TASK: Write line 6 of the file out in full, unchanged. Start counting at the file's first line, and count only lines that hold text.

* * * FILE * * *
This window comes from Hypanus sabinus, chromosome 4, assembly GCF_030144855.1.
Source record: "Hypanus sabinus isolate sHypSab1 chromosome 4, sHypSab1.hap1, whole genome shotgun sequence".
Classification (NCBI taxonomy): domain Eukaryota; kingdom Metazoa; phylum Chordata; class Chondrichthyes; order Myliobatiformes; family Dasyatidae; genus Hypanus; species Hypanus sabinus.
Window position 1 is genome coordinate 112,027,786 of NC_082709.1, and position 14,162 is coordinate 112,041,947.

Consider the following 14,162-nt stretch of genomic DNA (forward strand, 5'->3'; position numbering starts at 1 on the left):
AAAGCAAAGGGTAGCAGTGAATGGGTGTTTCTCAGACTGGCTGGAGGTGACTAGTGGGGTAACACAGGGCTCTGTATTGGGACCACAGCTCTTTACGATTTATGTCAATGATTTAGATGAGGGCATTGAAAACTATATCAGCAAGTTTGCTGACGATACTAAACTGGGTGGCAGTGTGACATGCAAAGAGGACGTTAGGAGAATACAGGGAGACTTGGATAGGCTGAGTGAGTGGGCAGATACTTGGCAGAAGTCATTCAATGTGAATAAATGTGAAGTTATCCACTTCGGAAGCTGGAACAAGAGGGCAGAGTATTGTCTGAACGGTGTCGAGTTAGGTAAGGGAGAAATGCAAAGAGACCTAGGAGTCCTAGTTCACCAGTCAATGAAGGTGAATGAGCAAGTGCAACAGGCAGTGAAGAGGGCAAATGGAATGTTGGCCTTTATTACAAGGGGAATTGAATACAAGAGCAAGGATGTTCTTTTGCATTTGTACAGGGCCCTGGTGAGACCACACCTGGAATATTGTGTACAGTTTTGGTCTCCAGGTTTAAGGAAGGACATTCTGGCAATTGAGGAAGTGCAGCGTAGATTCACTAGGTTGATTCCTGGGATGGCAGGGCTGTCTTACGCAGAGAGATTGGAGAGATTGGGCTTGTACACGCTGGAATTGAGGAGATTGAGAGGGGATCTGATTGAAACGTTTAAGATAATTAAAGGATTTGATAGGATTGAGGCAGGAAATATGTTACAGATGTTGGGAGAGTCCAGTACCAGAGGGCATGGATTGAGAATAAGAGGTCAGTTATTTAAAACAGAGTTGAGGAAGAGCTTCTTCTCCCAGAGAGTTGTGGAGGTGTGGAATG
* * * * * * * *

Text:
AAAGCAAAGGGTAGCAGTGAATGGGTGTTTCTCAGACTGGCTGGAGGTGACTAGTGGGGTAACACAGGGCTCTGTATTGGGACCACAGCTCTTTACGATTTATGTCAATGATTTAGATGAGGGCATTGAAAACTATATCAGCAAGTTTGCTGACGATACTAAACTGGGTGGCAGTGTGACATGCAAAGAGGACGTTAGGAGAATACAGGGAGACTTGGATAGGCTGAGTGAGTGGGCAGATACTTGGCAGAAGTCATTCAATGTGAATAAATGTGAAGTTATCCACTTCGGAAGCTGGAACAAGAGGGCAGAGTATTGTCTGAACGGTGTCGAGTTAGGTAAGGGAGAAATGCAAAGAGACCTAGGAGTCCTAGTTCACCAGTCAATGAAGGTGAATGAGCAAGTGCAACAGGCAGTGAAGAGGGCAAATGGAATGTTGGCCTTTATTACAAGGGGAATTGAATACAAGAGCAAGGATGTTCTTTTGCATTTGTACAGGGCCCTGGTGAGACCACACCTGGAATATTGTGTACAGTTTTGGTCTCCAGGTTTAAGGAAGGACATTCTGGCAATTGAGGAAGTGCAGCGTAGATTCACTAGGTTGATTCCTGGGATGGCAGGGCTGTCTTACGCAGAGAGATTGGAGAGATTGGGCTTGTACACGCTGGAATTGAGGAGATTGAGAGGGGATCTGATTGAAACGTTTAAGATAATTAAAGGATTTGATAGGATTGAGGCAGGAAATATGTTACAGATGTTGGGAGAGTCCAGTACCAGAGGGCATGGATTGAGAATAAGAGGTCAGTTATTTAAAACAGAGTTGAGGAAGAGCTTCTTCTCCCAGAGAGTTGTGGAGGTGTGGAATG